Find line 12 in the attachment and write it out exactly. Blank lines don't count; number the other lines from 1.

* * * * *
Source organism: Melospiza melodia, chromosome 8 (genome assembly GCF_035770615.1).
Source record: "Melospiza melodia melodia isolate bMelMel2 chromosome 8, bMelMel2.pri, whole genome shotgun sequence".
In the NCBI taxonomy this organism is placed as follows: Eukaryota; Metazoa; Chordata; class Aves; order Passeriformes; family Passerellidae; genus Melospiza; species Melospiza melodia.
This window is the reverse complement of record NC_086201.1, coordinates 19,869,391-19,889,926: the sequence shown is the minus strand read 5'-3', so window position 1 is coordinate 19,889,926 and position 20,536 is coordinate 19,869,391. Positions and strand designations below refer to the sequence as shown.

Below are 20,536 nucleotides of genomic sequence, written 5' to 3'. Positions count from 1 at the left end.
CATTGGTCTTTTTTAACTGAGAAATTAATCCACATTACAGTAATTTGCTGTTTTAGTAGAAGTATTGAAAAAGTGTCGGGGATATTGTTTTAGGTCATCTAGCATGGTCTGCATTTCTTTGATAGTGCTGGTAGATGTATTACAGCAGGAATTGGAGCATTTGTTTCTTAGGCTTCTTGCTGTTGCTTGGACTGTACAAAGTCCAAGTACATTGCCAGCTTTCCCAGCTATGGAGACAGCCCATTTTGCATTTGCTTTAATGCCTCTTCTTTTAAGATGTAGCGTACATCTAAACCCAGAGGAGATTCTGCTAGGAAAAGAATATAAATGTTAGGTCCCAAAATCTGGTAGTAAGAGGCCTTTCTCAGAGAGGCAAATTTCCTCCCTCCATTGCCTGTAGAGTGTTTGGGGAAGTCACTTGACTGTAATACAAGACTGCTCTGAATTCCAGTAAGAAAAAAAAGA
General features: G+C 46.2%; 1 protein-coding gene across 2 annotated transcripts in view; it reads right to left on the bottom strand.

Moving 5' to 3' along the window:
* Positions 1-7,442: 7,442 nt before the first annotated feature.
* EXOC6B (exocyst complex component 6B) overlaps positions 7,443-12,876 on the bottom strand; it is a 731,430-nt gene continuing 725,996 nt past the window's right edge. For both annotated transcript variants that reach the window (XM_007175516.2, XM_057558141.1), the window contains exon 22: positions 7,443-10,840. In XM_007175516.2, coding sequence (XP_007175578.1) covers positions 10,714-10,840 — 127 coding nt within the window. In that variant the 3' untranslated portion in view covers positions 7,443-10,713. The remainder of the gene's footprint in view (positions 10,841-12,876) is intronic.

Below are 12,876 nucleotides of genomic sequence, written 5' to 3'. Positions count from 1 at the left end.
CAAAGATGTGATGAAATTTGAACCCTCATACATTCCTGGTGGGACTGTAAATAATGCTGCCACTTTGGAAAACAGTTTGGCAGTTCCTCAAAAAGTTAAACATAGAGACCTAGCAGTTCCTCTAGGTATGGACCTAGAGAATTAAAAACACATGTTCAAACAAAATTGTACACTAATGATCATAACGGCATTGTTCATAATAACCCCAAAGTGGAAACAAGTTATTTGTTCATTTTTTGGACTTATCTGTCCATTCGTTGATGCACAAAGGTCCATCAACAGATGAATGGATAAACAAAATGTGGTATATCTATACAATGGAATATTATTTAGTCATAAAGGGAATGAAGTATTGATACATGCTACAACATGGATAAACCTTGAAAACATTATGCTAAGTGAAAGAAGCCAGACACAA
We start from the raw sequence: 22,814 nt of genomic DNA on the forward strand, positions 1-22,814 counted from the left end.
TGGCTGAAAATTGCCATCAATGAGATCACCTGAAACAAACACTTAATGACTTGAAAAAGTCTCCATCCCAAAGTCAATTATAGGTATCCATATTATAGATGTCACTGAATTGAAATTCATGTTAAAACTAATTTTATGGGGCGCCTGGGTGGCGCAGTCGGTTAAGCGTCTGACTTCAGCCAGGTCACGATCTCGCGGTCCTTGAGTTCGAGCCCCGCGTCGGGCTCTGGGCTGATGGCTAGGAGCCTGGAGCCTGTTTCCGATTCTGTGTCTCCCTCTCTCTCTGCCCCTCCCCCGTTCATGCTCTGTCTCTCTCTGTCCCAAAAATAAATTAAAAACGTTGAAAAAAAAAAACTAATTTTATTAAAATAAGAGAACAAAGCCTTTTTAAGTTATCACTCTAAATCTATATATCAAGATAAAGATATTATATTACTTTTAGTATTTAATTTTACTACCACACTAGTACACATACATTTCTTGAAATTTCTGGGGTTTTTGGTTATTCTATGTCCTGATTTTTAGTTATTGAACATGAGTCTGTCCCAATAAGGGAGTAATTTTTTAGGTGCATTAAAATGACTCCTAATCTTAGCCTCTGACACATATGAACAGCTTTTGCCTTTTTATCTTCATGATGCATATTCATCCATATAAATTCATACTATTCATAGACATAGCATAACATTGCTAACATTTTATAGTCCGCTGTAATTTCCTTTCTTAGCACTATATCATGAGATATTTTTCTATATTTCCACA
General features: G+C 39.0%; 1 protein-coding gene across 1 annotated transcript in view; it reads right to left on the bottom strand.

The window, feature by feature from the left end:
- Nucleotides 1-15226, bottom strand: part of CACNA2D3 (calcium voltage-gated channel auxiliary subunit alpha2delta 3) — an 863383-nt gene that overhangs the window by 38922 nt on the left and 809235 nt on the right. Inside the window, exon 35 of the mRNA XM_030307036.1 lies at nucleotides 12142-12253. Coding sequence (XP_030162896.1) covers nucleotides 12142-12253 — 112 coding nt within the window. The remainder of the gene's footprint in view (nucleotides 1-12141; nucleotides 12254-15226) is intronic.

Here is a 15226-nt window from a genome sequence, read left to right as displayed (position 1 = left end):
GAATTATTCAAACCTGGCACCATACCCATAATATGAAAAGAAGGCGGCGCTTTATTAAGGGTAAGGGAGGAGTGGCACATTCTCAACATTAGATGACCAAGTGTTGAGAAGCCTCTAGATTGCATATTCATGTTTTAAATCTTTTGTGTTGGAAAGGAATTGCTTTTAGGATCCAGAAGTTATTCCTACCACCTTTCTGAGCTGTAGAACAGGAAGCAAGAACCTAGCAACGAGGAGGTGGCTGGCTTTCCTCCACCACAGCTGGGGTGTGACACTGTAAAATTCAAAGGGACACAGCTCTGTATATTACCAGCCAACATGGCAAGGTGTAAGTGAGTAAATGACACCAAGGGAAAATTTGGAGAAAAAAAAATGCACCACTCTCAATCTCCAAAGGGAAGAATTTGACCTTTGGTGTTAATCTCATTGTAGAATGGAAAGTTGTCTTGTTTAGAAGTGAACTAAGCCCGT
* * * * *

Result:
CAAAGATGTGATGAAATTTGAACCCTCATACATTCCTGGTGGGACTGTAAATAATGCTGCCACTTTGGAAAACAGTTTGGCAGTTCCTCAAAAAGTTAAACATAGAGACCTAGCAGTTCCTCTAGGTATGGACCTAGAGAATTAAAAACACATGTTCAAACAAAATTGTACACTAATGATCATAACGGCATTGTTCATAATAACCCCAAAGTGGAAACAAGTTATTTGTTCATTTTTTGGACTTATCTGTCCATTCGTTGATGCACAAAGGTCCATCAACAGATGAATGGATAAACAAAATGTGGTATATCTATACAATGGAATATTATTTAGTCATAAAGGGAATGAAGTATTGATACATGCTACAACATGGATAAACCTTGAAAACATTATGCTAAGTGAAAGAAGCCAGACACAA